Are you a People Person? Consider these jobs!

Do you love hearing yourself? Do you love to talk? Are you happiest when you’re around other people? If so, you should look for jobs for a ‘people’ person. It’s worth thinking about the things you like when you’re trying to decide what kind of job or career is for you. First, let’s see if you are a people person!


Are you outgoing and comfortable in groups? Do you enjoy working in teams? If you’re a people person you will feel energised by being around others. You’ll probably prefer busy environments and people may call you extroverted. (Introverts, in comparison, recharge by spending time alone.)


Sales representative | Sales representatives identify what a client needs and work to sell a product or service. It helps if you’re talkative! You’ll need good communication and people skills. Sales representatives work in many industries, but jobs are often in building supplies, business services and household goods. You will usually need a Certificate II or III, or at least a year of relevant experience to do this job.

Receptionist | Receptionists are the face of an organisation’s office. They meet with visitors and organise the activities and meetings of other people. Common roles are in health care, accommodation, food services, and professional services. In this job, it will help if you have good people skills, can provide good customer service and be well presented. You will also usually need a Certificate II or III or one year of relevant experience.

Teacher | Like to try life out in front of the class instead of at the back? Teachers work with students to identify their educational needs and mentor them to improve. Teachers work in a range of settings including primary and high schools, TAFE, and universities. You will need at least a Bachelor Degree or Postgraduate Diploma.

Nurse | Registered nurses provide care to patients in hospitals and other health care facilities. Nurses provide personal assistance, medication or emotional support to patients and others. It helps if you like to help others and can work independently. To be a registered nurse, check out these courses in Nursing.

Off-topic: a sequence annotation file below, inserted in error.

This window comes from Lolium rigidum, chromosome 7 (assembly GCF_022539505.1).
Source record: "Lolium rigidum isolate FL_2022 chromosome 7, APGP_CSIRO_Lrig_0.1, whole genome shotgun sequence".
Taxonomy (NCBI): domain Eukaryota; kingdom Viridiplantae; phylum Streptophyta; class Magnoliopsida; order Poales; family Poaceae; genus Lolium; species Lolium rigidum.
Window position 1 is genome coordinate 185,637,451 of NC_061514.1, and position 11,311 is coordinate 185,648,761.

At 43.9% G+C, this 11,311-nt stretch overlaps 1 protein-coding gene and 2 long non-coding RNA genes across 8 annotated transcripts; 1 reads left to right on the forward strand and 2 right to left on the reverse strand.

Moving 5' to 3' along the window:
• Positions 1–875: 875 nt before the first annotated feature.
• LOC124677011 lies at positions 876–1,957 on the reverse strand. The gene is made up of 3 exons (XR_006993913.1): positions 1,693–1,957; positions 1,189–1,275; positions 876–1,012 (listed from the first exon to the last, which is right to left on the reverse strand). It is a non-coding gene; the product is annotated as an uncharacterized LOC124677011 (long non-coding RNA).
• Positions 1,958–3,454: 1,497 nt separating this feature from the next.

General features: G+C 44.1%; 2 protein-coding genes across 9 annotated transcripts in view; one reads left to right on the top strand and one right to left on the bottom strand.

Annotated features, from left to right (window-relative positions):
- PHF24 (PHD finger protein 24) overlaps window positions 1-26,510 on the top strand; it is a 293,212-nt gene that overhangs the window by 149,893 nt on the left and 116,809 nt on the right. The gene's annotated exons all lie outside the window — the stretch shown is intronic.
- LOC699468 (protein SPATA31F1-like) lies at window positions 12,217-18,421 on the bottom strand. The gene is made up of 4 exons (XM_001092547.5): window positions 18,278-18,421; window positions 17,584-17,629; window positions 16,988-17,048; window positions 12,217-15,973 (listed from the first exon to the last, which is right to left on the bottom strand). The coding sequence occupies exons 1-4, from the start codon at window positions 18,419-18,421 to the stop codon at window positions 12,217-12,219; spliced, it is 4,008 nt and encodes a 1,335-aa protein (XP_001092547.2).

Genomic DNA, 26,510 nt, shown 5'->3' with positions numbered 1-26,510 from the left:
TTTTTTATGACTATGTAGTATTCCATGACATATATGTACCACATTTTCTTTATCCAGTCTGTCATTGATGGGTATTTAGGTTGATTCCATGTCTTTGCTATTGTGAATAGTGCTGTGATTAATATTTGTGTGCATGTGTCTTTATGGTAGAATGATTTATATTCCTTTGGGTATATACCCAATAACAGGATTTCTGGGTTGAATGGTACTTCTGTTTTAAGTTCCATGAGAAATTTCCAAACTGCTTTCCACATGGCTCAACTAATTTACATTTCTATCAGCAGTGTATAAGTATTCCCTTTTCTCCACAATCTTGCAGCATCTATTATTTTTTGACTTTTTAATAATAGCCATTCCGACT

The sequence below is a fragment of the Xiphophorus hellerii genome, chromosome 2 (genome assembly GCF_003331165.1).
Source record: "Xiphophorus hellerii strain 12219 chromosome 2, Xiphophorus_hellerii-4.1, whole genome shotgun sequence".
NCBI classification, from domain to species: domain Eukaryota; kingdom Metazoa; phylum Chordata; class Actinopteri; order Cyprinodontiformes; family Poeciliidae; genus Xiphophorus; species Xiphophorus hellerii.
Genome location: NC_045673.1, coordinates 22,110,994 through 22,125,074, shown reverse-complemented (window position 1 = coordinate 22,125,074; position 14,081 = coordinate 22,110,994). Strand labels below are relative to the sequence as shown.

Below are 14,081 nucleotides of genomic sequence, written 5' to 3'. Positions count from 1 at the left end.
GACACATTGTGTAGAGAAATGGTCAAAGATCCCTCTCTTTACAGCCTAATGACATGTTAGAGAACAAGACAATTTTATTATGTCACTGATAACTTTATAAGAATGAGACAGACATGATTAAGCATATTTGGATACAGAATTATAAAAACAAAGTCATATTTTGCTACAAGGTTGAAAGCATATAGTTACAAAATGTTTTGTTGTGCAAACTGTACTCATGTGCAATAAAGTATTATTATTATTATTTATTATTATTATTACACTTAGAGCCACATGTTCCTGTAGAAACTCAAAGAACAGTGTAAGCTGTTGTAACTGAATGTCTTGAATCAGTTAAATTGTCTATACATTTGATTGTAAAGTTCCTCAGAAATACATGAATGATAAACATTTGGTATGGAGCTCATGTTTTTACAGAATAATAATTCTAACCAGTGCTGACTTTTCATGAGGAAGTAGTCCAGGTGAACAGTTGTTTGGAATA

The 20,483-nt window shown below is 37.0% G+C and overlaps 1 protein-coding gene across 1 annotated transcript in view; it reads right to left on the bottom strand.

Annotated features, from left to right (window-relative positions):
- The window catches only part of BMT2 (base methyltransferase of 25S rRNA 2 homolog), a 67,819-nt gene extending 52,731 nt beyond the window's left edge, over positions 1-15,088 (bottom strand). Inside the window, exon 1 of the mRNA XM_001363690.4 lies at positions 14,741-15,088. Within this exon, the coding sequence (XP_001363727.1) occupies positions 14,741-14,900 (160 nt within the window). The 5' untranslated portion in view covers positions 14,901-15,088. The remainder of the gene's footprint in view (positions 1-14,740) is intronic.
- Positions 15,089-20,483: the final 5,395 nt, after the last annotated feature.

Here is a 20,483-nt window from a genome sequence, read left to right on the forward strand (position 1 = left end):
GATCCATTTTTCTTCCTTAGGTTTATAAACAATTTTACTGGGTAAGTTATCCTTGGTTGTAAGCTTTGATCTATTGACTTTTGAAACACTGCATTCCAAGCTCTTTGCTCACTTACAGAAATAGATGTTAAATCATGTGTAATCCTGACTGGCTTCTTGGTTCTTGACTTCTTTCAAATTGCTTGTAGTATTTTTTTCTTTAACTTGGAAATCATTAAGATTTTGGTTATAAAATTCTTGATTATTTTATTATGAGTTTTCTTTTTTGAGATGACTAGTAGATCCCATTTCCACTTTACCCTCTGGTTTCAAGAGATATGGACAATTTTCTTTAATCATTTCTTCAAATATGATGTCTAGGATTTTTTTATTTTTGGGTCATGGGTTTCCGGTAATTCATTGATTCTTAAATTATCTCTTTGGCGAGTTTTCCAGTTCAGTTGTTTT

Bar attendant, barista or waiter | If you like working in busy environments, the hospitality industry might be for you. There are many hospitality roles you can consider. Bar staff prepare and serve drinks or coffee in bars, restaurants, pubs and clubs. Baristas make coffee and other drinks in cafes and other outlets. Waiters work closely with customers to take orders and serve food.


There are lots more jobs that require you to work closely with people. Check out fitness instructor, travel agent, event planner, aged and disabled carer, or public relations.



Change Your Mindset in Order to be Successful.

Could your beliefs be holding you back from having a successful job interview? It’s tough to change your mindset and it’s definitely scary to think about! But don’t worry – by becoming aware of these beliefs you could improve your chances.

“Each of us process things differently” says Maria Smith, founder of jobs training organisation Bounce Australia. We do this according to our “model of the world” or how we see things.

Things that might be stopping you from having a successful job interview:

– You have a belief that says, ‘I can’t do job interviews’
– You have a memory or a picture of a time when you didn’t do well at a job interview.
– Your body responds and you get nervous. You might start to tap your foot or you might start to sweat – a lot!

Smith says if you have a negative belief about interviews and a bad memory of an interview, it can strongly affect your performance. These beliefs and memories can leave you with a negative view of how things might go. They can also make you lack confidence in yourself, frightened and stressed out.

None of these things will help you in your interview!

But there is a way to turn things around.

Smith says that when we start to do something big, like prepare for a job interview, it’s a good idea to ask ourselves whether any negative beliefs we have are justified. So, if we’re feeling jitter, we can ask ourselves what’s really going on. Is the reaction we’re having due to what’s happening here and now? Or is it due to our beliefs about interviews or memories of an interview in the past?

By separating these out, we become free to relax when we go to a job interview!

Here are some helpful tips to help you with your next job interview:

Preparation |Have you thought of answers to possible questions? Have you researched the organisation? Decided what to wear?

Helpful thinking | Focus on your positives to give yourself a chance.

Visualisation |Picture yourself doing the interview and doing well. Do this several times.

Relaxation |Practice deep breathing. Keep your mind and body calm by exercising, and sleeping and eating well.

Perseverance |Even if you don’t get the job, you can notice what you did well and where you could improve to help you next time. You can also ask interviewers for feedback afterwards.



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